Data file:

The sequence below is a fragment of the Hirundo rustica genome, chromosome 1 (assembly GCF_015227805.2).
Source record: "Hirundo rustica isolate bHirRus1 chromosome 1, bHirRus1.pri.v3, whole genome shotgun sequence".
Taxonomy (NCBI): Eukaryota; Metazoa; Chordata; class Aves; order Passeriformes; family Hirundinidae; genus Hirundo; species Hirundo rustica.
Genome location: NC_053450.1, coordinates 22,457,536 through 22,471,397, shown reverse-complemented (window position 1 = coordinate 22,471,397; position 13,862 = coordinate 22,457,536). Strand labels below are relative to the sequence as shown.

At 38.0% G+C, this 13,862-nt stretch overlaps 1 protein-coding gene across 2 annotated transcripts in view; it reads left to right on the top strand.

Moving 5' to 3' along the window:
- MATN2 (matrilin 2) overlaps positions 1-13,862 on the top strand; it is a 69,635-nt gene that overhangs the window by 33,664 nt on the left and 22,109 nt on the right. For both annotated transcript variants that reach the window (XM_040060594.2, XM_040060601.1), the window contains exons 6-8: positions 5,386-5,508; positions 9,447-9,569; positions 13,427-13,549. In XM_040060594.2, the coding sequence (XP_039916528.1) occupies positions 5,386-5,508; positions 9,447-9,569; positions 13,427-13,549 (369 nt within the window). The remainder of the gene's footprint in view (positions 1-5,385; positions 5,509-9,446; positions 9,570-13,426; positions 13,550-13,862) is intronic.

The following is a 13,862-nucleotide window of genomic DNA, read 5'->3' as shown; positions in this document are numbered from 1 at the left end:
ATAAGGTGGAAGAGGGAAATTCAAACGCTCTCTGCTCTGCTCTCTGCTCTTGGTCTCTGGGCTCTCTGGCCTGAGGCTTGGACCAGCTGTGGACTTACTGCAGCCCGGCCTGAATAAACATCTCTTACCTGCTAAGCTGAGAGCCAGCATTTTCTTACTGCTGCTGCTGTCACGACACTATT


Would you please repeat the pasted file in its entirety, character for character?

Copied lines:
The sequence below is a fragment of the Hirundo rustica genome, chromosome 1 (assembly GCF_015227805.2).
Source record: "Hirundo rustica isolate bHirRus1 chromosome 1, bHirRus1.pri.v3, whole genome shotgun sequence".
Taxonomy (NCBI): Eukaryota; Metazoa; Chordata; class Aves; order Passeriformes; family Hirundinidae; genus Hirundo; species Hirundo rustica.
Genome location: NC_053450.1, coordinates 22,457,536 through 22,471,397, shown reverse-complemented (window position 1 = coordinate 22,471,397; position 13,862 = coordinate 22,457,536). Strand labels below are relative to the sequence as shown.

At 38.0% G+C, this 13,862-nt stretch overlaps 1 protein-coding gene across 2 annotated transcripts in view; it reads left to right on the top strand.

Moving 5' to 3' along the window:
- MATN2 (matrilin 2) overlaps positions 1-13,862 on the top strand; it is a 69,635-nt gene that overhangs the window by 33,664 nt on the left and 22,109 nt on the right. For both annotated transcript variants that reach the window (XM_040060594.2, XM_040060601.1), the window contains exons 6-8: positions 5,386-5,508; positions 9,447-9,569; positions 13,427-13,549. In XM_040060594.2, the coding sequence (XP_039916528.1) occupies positions 5,386-5,508; positions 9,447-9,569; positions 13,427-13,549 (369 nt within the window). The remainder of the gene's footprint in view (positions 1-5,385; positions 5,509-9,446; positions 9,570-13,426; positions 13,550-13,862) is intronic.

The following is a 13,862-nucleotide window of genomic DNA, read 5'->3' as shown; positions in this document are numbered from 1 at the left end:
ATAAGGTGGAAGAGGGAAATTCAAACGCTCTCTGCTCTGCTCTCTGCTCTTGGTCTCTGGGCTCTCTGGCCTGAGGCTTGGACCAGCTGTGGACTTACTGCAGCCCGGCCTGAATAAACATCTCTTACCTGCTAAGCTGAGAGCCAGCATTTTCTTACTGCTGCTGCTGTCACGACACTATT